Our Supreme Court has made clear that compliance with a safety regulation is not dispositive on the issue of negligence. Black v. Pub. Serv. Electric & Gas Co., 56 N.J. 63, 76-79 (1970). Rather, the risk posed by dangerous hazards requires the use of reasonable care. Id. at 76-77. Whether a defendant exercised reasonable care is a question of fact for the jury to decide. Ibid.
Similarly, the Court concluded that an industry's customs of inspection are evidence of reasonable care but they are not dispositive on the issue of whether a defendant utilized the proper standard of care. Wellenheider v. Rader, 49 N.J. 1, 7-8 (1967).
Even an entire industry, by adopting such careless methods to save time, effort or money, cannot be permitted to set its own uncontrolled standard. . . . [W]here common knowledge and ordinary judgment will recognize unreasonable danger, what everyone does may be found to be negligent[.] [Ibid. (internal citations omitted).]
This court determined in Estate of Elkerson v. North Jersey Blood Ctr., 342 N.J. Super. 219, 230 (App. Div.), certif. denied, 170 N.J. 390 (2001), that the correct standard of care was not the safety standard utilized by the average blood bank, because this could permit the blood bank industry to insulate itself from liability by adopting whatever standard it chose. Ibid. Instead, we held that the appropriate test was what standard the reasonable member of the blood bank community should have used. Ibid. "'[W]hen a risk is obvious and a precautionary measure available, an industry or professional standard or custom that does not call for such precaution is not conclusive, if, regardless of the standard or custom, the exercise of reasonable care would call for a higher standard.'" Ibid. (quoting Klimko v. Rose, 84 N.J. 496, 506 n. 4 (1980)). In addition, compliance with a regulation does not prevent a finding of negligence where a reasonable person would take additional precautions. Kane v. Hartz Mountain Indus. 278 N.J. Super. 129, 142-43 (App. Div. 1994), aff'd, 143 N.J. 141 (1996).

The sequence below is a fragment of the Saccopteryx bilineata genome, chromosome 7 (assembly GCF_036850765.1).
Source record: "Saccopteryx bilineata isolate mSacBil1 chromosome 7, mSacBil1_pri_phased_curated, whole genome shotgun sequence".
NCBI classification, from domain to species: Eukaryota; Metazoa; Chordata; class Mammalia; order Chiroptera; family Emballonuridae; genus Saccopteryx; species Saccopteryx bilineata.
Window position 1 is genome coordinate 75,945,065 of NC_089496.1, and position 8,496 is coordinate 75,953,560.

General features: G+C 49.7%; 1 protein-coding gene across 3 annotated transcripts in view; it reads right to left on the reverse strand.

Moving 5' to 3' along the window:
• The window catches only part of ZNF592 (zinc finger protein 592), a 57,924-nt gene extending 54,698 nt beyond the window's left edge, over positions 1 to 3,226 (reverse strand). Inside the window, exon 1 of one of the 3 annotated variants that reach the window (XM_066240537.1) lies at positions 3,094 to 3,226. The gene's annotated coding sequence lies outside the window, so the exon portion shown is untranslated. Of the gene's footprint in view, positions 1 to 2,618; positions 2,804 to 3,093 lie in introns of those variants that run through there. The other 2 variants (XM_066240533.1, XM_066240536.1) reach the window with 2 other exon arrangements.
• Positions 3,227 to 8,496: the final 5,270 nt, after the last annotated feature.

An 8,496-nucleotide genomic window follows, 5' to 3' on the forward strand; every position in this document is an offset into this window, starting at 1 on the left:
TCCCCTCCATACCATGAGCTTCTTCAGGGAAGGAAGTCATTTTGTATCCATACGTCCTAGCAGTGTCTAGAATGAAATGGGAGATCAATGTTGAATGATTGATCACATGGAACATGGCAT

We conclude that defendants' compliance with NFPA 25 is not dispositive on the issue of negligence; rather, a reasonable care standard applies. There is a genuine issue of material fact relating to whether defendants exercised reasonable care irrespective of their compliance with safety regulations, which the jury must resolve. Black, supra, 56 N.J. at 76; Elkerson, supra, 342 N.J. Super. at 231. Accordingly, the order granting summary judgment is reversed.
Plaintiffs contend that the judge erred in failing to apply the res ipsa loquitur doctrine because defendants had shared control of the fire alarm system. We disagree.
Res ipsa loquitur is a legal doctrine that provides an inference of negligence when three conditions are met: (1) the occurrence ordinarily bespeaks negligence; (2) the instrumentality causing the injury was within the defendant's exclusive control; and (3) the injury cannot be attributed to the plaintiff's own negligence. Brown v. Racquet Club of Bricktown, 95 N.J. 280, 288 (1984); Gore v. Otis Elevator Co., 335 N.J. Super. 296, 300 (App. Div. 2000); see also Myrlak v. Port. Auth., 157 N.J. 84, 95 (1999) (noting that res ipsa loquitur "is available if it is more probable than not that the defendant has been negligent" (emphasis added)).
Plaintiffs conceded at oral argument before the trial judge that the hotel exerted some control over the fire alarm system. Thus, res ipsa loquitur does not apply because defendants did not have exclusive control over the fire alarm system. Res ipsa loquitur also does not apply as to Cintas because it never inspected the fire alarm system, as to Master because it had only inspected the system once in 1992, long before the fire occurred, or to Atlantic because there was no dispute that the system was working properly in February 2005, which was after Atlantic's last inspection in 2004. Accordingly, the judge properly declined to apply res ipsa loquitur to the fire alarm system.
Affirmed in part; reversed in part.